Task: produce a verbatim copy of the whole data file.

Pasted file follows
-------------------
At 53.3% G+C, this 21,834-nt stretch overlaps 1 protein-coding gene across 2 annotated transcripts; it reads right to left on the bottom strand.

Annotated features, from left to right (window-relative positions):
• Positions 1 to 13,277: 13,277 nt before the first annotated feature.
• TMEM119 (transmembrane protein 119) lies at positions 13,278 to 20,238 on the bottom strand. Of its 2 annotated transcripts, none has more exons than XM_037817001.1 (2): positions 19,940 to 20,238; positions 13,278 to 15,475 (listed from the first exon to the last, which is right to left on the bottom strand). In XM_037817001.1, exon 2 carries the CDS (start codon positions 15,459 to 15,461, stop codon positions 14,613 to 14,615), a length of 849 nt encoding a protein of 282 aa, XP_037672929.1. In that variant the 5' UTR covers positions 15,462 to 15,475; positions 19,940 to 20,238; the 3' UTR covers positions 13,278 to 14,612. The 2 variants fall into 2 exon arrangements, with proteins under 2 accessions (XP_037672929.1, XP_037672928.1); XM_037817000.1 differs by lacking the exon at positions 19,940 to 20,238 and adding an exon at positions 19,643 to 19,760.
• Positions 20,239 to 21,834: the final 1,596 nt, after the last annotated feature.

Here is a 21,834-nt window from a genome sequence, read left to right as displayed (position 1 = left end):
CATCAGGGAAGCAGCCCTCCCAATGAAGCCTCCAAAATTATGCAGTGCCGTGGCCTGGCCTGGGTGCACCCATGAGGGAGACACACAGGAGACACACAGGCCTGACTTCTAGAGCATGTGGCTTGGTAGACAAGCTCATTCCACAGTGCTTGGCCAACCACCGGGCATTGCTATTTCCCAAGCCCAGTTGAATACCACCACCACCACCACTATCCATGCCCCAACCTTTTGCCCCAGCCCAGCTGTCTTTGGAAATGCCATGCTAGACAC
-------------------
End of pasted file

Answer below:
At 53.3% G+C, this 21,834-nt stretch overlaps 1 protein-coding gene across 2 annotated transcripts; it reads right to left on the bottom strand.

Annotated features, from left to right (window-relative positions):
• Positions 1 to 13,277: 13,277 nt before the first annotated feature.
• TMEM119 (transmembrane protein 119) lies at positions 13,278 to 20,238 on the bottom strand. Of its 2 annotated transcripts, none has more exons than XM_037817001.1 (2): positions 19,940 to 20,238; positions 13,278 to 15,475 (listed from the first exon to the last, which is right to left on the bottom strand). In XM_037817001.1, exon 2 carries the CDS (start codon positions 15,459 to 15,461, stop codon positions 14,613 to 14,615), a length of 849 nt encoding a protein of 282 aa, XP_037672929.1. In that variant the 5' UTR covers positions 15,462 to 15,475; positions 19,940 to 20,238; the 3' UTR covers positions 13,278 to 14,612. The 2 variants fall into 2 exon arrangements, with proteins under 2 accessions (XP_037672929.1, XP_037672928.1); XM_037817000.1 differs by lacking the exon at positions 19,940 to 20,238 and adding an exon at positions 19,643 to 19,760.
• Positions 20,239 to 21,834: the final 1,596 nt, after the last annotated feature.

Here is a 21,834-nt window from a genome sequence, read left to right as displayed (position 1 = left end):
CATCAGGGAAGCAGCCCTCCCAATGAAGCCTCCAAAATTATGCAGTGCCGTGGCCTGGCCTGGGTGCACCCATGAGGGAGACACACAGGAGACACACAGGCCTGACTTCTAGAGCATGTGGCTTGGTAGACAAGCTCATTCCACAGTGCTTGGCCAACCACCGGGCATTGCTATTTCCCAAGCCCAGTTGAATACCACCACCACCACCACTATCCATGCCCCAACCTTTTGCCCCAGCCCAGCTGTCTTTGGAAATGCCATGCTAGACAC